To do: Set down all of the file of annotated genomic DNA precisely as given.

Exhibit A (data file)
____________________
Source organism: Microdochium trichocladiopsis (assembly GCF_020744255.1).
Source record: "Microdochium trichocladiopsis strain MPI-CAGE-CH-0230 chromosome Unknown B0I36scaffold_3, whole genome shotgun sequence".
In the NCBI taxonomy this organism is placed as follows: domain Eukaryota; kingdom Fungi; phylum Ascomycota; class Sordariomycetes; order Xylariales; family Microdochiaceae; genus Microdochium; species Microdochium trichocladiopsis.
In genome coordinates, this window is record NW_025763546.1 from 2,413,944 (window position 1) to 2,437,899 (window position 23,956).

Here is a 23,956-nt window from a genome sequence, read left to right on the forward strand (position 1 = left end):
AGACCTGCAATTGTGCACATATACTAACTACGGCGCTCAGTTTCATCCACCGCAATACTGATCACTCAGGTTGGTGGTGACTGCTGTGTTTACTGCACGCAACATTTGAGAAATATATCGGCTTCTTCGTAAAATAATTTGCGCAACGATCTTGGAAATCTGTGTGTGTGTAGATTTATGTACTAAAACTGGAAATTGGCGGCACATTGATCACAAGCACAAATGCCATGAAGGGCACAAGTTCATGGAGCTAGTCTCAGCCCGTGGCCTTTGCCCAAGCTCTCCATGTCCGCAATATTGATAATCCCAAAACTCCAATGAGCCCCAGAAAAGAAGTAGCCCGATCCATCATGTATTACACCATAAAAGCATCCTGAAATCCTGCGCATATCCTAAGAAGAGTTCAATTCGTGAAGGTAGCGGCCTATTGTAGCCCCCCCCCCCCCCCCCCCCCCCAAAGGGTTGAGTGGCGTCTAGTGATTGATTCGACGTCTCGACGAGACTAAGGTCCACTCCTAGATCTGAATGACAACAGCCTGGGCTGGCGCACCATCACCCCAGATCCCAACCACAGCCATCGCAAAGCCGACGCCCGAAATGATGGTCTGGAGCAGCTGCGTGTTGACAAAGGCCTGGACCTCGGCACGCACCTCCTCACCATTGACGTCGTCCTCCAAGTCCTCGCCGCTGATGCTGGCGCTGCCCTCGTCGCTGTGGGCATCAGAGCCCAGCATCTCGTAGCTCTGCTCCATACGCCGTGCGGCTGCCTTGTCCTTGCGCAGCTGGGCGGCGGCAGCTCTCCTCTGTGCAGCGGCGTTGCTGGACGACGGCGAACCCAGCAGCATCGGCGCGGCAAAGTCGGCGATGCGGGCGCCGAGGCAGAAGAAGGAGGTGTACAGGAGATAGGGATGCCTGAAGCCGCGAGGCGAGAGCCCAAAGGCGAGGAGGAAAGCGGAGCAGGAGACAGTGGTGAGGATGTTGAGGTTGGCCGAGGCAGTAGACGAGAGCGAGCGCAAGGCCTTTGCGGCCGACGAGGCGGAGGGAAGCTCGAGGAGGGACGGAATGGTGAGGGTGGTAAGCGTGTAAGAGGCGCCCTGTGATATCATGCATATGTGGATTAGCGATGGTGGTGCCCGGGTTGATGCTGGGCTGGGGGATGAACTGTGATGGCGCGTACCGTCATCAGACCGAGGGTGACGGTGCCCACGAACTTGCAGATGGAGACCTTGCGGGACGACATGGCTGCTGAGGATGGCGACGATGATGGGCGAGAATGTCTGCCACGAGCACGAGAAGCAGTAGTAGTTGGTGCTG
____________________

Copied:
Source organism: Microdochium trichocladiopsis (assembly GCF_020744255.1).
Source record: "Microdochium trichocladiopsis strain MPI-CAGE-CH-0230 chromosome Unknown B0I36scaffold_3, whole genome shotgun sequence".
In the NCBI taxonomy this organism is placed as follows: domain Eukaryota; kingdom Fungi; phylum Ascomycota; class Sordariomycetes; order Xylariales; family Microdochiaceae; genus Microdochium; species Microdochium trichocladiopsis.
In genome coordinates, this window is record NW_025763546.1 from 2,413,944 (window position 1) to 2,437,899 (window position 23,956).

Here is a 23,956-nt window from a genome sequence, read left to right on the forward strand (position 1 = left end):
AGACCTGCAATTGTGCACATATACTAACTACGGCGCTCAGTTTCATCCACCGCAATACTGATCACTCAGGTTGGTGGTGACTGCTGTGTTTACTGCACGCAACATTTGAGAAATATATCGGCTTCTTCGTAAAATAATTTGCGCAACGATCTTGGAAATCTGTGTGTGTGTAGATTTATGTACTAAAACTGGAAATTGGCGGCACATTGATCACAAGCACAAATGCCATGAAGGGCACAAGTTCATGGAGCTAGTCTCAGCCCGTGGCCTTTGCCCAAGCTCTCCATGTCCGCAATATTGATAATCCCAAAACTCCAATGAGCCCCAGAAAAGAAGTAGCCCGATCCATCATGTATTACACCATAAAAGCATCCTGAAATCCTGCGCATATCCTAAGAAGAGTTCAATTCGTGAAGGTAGCGGCCTATTGTAGCCCCCCCCCCCCCCCCCCCCCCCAAAGGGTTGAGTGGCGTCTAGTGATTGATTCGACGTCTCGACGAGACTAAGGTCCACTCCTAGATCTGAATGACAACAGCCTGGGCTGGCGCACCATCACCCCAGATCCCAACCACAGCCATCGCAAAGCCGACGCCCGAAATGATGGTCTGGAGCAGCTGCGTGTTGACAAAGGCCTGGACCTCGGCACGCACCTCCTCACCATTGACGTCGTCCTCCAAGTCCTCGCCGCTGATGCTGGCGCTGCCCTCGTCGCTGTGGGCATCAGAGCCCAGCATCTCGTAGCTCTGCTCCATACGCCGTGCGGCTGCCTTGTCCTTGCGCAGCTGGGCGGCGGCAGCTCTCCTCTGTGCAGCGGCGTTGCTGGACGACGGCGAACCCAGCAGCATCGGCGCGGCAAAGTCGGCGATGCGGGCGCCGAGGCAGAAGAAGGAGGTGTACAGGAGATAGGGATGCCTGAAGCCGCGAGGCGAGAGCCCAAAGGCGAGGAGGAAAGCGGAGCAGGAGACAGTGGTGAGGATGTTGAGGTTGGCCGAGGCAGTAGACGAGAGCGAGCGCAAGGCCTTTGCGGCCGACGAGGCGGAGGGAAGCTCGAGGAGGGACGGAATGGTGAGGGTGGTAAGCGTGTAAGAGGCGCCCTGTGATATCATGCATATGTGGATTAGCGATGGTGGTGCCCGGGTTGATGCTGGGCTGGGGGATGAACTGTGATGGCGCGTACCGTCATCAGACCGAGGGTGACGGTGCCCACGAACTTGCAGATGGAGACCTTGCGGGACGACATGGCTGCTGAGGATGGCGACGATGATGGGCGAGAATGTCTGCCACGAGCACGAGAAGCAGTAGTAGTTGGTGCTG